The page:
At the New Yorker, Abhrajyoti Chakraborty argues for recognition of Yuko Tsushima’s Territory of Light (trans. Geraldine Harcourt) as an example of indirect autofiction:

Dreams and deaths. Can a novel be woven out of such ineffable things? In Territory of Light, Tsushima makes the vaporous seem real, imparting an inner progression to stray signs and portents. Even death comes to exude an earthly “warmth and softness,” and its randomness merges with the randomness of being alive. The narrator is a single mother, recently separated from her husband. She and her two-year-old child move in to a large, well-lit apartment, in Tokyo, on the top floor of a building. We follow them for a year as they figure out how to live on their own. The narrator has dreams that are vivid and ominous. She keeps hearing rumors of acquaintances dying, or running into funerals on her way to work. Her ex-husband is annoyed at being barred from seeing their daughter. Late at night, she is often awakened by the sound of the child crying in her sleep.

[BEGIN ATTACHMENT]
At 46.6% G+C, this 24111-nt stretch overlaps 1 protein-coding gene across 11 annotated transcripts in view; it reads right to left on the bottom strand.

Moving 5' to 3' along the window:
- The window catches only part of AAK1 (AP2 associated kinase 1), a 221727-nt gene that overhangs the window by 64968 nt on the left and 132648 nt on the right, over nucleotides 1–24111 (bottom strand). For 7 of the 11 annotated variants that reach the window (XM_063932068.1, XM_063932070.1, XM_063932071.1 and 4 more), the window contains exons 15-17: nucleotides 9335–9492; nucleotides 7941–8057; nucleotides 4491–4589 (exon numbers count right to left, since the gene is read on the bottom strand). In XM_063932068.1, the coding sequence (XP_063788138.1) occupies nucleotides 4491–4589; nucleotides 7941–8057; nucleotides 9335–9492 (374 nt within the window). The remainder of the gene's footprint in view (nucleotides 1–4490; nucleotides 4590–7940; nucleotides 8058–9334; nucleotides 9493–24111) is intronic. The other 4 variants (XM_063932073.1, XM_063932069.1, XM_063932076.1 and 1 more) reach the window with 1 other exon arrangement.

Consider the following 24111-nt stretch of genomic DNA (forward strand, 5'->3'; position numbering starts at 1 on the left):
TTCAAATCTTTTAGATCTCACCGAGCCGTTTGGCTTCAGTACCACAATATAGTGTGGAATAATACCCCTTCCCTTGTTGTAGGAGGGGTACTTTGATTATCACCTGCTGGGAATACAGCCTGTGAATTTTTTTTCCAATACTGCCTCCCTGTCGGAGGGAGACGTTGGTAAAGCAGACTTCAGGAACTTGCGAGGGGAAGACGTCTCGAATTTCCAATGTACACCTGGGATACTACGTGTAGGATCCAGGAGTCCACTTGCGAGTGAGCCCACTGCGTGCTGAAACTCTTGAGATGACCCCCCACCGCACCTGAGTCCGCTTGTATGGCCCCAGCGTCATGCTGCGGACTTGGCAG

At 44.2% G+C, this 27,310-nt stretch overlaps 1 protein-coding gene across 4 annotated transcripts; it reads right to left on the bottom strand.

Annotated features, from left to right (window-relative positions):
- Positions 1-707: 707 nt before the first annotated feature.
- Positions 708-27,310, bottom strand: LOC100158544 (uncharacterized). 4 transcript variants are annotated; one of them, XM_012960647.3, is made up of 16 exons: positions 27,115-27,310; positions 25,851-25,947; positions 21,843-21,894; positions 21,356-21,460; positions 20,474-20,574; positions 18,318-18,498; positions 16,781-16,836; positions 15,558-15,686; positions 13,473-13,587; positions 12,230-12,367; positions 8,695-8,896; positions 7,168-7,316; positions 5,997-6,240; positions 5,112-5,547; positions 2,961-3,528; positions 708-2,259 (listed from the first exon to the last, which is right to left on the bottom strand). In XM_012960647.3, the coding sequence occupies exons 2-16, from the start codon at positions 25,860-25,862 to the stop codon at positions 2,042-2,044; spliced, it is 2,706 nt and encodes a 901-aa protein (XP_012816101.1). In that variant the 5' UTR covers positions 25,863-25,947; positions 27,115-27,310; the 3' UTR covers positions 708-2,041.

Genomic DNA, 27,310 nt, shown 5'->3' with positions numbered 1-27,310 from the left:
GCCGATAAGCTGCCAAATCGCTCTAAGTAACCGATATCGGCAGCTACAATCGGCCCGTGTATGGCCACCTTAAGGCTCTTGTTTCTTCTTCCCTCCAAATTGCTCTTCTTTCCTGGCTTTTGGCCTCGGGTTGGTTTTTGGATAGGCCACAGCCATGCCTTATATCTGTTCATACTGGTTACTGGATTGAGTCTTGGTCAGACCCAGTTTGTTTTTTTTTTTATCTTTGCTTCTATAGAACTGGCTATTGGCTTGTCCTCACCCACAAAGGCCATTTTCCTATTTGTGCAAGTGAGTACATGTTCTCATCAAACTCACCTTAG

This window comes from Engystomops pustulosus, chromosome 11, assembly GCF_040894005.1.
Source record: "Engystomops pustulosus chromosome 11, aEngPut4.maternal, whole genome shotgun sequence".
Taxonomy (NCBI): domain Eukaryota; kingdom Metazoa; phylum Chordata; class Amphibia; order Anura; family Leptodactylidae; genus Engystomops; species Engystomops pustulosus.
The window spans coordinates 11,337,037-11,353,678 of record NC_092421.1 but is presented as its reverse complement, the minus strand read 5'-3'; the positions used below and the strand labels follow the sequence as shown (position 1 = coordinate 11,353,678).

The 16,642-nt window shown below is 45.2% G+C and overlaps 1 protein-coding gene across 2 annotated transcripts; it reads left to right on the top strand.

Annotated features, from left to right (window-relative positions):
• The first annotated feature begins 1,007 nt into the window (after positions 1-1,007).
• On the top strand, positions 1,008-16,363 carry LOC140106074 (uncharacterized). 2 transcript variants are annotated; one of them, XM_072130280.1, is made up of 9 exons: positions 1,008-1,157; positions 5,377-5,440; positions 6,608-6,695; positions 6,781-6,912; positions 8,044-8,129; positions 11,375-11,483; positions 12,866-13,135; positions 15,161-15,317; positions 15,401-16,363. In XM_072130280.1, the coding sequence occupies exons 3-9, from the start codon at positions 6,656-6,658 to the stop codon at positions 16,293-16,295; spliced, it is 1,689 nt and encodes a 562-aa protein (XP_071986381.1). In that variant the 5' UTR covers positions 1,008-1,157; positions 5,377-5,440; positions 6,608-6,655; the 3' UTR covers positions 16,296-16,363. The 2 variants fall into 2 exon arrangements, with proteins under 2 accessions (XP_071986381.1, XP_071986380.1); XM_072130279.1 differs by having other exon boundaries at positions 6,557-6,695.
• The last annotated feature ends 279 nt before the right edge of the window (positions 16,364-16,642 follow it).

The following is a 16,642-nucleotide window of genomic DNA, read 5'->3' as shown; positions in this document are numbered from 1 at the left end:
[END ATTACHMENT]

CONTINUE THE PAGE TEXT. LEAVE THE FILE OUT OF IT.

For all its apparent desolation, nearly every chapter of the novel culminates in a moment of edifying grace. Whether it’s a pool of water accruing like “the sea” on a rooftop, a brief spell of silence near a traffic intersection at certain hours of the day, or a translated recording of a Goethe lyric that the narrator overhears at her job in the library (“Quick now, give up this idle pondering! / And let’s be off into the great wide world!”), everyday impressions are described with an ardent clarity to make up for the eschewal of plot. It’s a striking formal achievement: the book is held together by the force of its images. But the sentences also draw their delicate vigor from the tension between the novel’s fixation on death and its narrator’s wish to get on with her day — between her father’s passing, as it were, and Goethe’s call to arms.